Teen pregnancy and the law
Unwanted pregnancies among teen-age Americans have become a tragic challenge even in an age of relatively free and confidential access to birth control information and devices.It is not unexpected that family planning agencies should take a lead in opposing any obstacle to this access. Now their target is a Department of Health and Human Services (HHS) rule that requires some 5,000 federally funded family planning centers to inform the parents of anyone under 18 who receives a prescription contraceptive. Unless the opposition is successful, the rule will go into effect Feb. 25. Ironically, its implementation would fall to Margaret Heckler, the President's appointee as HHS secretary, who opposed the rule when she was in Congress.
Before going further into the legal controversy no one can overlook what the present situation says about the fundamental answers. Counseling and clinics are obviously not enough in themselves. There is no substitute for the moral and spiritual sensitivity that combines respect for oneself with regard for others in every human relationship. Here is where parents can play their key role in helping young people develop firm and compassionate standards.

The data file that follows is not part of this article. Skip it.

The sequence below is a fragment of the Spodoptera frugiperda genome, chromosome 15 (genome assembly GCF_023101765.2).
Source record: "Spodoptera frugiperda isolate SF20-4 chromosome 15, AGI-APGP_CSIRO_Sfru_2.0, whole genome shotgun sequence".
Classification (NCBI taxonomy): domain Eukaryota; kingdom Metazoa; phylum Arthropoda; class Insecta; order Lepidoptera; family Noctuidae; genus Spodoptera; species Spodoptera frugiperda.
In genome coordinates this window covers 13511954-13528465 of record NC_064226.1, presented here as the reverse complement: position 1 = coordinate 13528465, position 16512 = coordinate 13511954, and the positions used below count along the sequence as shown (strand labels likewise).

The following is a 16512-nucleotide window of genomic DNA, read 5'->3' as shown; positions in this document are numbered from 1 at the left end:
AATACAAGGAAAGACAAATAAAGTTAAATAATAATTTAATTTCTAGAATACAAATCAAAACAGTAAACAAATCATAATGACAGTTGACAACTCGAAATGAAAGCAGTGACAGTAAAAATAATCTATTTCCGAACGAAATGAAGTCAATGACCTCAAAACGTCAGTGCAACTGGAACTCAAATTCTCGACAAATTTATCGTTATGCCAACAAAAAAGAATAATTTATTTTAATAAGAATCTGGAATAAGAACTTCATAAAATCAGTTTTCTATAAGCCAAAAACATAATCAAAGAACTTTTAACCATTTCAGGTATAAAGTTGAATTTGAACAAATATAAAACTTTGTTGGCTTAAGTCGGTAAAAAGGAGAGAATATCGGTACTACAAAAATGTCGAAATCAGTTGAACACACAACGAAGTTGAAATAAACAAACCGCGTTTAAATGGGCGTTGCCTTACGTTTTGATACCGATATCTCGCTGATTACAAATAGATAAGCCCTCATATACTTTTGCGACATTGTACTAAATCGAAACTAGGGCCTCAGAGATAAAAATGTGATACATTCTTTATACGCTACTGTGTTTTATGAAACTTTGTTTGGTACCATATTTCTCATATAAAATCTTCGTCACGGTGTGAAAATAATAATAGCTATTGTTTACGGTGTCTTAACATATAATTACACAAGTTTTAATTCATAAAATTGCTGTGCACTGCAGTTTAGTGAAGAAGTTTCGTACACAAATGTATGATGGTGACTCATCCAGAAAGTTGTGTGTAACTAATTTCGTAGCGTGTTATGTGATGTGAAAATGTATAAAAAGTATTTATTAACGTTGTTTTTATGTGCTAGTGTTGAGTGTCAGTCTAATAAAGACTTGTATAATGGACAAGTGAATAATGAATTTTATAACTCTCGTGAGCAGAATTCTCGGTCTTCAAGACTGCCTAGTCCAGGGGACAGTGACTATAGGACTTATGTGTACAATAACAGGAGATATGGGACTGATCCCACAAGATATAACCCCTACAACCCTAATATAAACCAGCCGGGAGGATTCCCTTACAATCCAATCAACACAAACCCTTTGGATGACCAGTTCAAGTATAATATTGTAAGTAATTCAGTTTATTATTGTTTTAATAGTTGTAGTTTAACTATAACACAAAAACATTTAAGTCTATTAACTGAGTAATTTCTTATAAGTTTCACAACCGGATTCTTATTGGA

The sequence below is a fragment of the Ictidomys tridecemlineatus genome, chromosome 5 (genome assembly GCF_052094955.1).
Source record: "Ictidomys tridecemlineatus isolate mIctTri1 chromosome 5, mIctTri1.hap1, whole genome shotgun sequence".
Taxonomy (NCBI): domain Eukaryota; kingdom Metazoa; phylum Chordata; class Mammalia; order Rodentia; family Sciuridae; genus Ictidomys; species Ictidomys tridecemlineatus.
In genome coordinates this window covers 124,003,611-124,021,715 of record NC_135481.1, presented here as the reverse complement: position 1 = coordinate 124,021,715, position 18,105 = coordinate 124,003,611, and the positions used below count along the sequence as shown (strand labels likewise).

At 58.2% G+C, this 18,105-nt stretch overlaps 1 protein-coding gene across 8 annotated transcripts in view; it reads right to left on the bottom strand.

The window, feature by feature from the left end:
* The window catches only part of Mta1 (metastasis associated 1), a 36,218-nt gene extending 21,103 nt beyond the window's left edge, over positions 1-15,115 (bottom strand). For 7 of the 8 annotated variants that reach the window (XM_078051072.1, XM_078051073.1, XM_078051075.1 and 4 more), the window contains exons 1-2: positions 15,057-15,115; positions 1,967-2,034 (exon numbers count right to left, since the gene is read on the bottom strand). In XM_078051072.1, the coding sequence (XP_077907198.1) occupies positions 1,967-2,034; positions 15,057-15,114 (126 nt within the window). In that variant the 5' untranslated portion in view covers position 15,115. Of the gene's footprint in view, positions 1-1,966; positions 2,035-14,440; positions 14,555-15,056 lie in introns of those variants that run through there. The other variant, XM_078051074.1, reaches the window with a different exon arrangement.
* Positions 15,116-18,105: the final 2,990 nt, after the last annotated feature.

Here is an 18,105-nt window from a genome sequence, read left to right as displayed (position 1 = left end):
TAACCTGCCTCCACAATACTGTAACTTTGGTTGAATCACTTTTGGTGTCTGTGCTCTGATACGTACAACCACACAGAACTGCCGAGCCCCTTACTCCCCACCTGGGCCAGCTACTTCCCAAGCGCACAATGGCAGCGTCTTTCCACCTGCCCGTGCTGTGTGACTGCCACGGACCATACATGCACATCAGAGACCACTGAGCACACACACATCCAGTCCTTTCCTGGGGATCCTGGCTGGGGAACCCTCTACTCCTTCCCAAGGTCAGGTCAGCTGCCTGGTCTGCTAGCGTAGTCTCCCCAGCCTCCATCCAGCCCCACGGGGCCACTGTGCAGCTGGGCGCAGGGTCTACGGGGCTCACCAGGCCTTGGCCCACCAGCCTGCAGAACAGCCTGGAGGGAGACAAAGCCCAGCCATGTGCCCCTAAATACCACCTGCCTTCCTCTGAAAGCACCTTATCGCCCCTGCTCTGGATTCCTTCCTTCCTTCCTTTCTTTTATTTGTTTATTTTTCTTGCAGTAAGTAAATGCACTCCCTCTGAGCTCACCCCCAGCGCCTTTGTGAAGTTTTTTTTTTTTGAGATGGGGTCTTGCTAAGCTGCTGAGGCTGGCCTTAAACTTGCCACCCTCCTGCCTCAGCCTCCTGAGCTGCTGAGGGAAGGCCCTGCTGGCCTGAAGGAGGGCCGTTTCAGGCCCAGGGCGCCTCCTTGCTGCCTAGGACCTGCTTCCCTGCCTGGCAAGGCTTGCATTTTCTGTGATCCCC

Congress has in effect recognized this parental role.It legislated that the services of federally funded family planning centers be open to all without hindrance. Then in 1981 it amended the law to require that family participation be encouraged when services are provided to minors. The centers favor this participation and claim they encourage it now. But HHS has leaped from such encouragement to a mandate that these agencies must notify parents - not before filling birth control prescriptions but within ten working days afterward. Thus it looks less like a preventive measure than a punitive one.
What concerns the agencies is that some teen-agers will simply risk pregnancy instead of going to the clinic. And these would tend to be poorer young women, ones less able to care for a child without welfare.
Last spring the view was offered in this space that, if the administration wants to revise the family planning law, it would be wise to seek new legislation rather than to try to do so through rules certain to be legally challenged. HHS went ahead with scheduling the rules, and last week they were challenged in various court suits. When a governmental action raises so many questions of privacy and discrimination, not to mention legality under present law, congressional decisionmaking remains preferable to administrative fiat. Best of all, of course, is that moral steadfastiness of everyone concerned which would keep the responsibility with individuals and families where it belongs.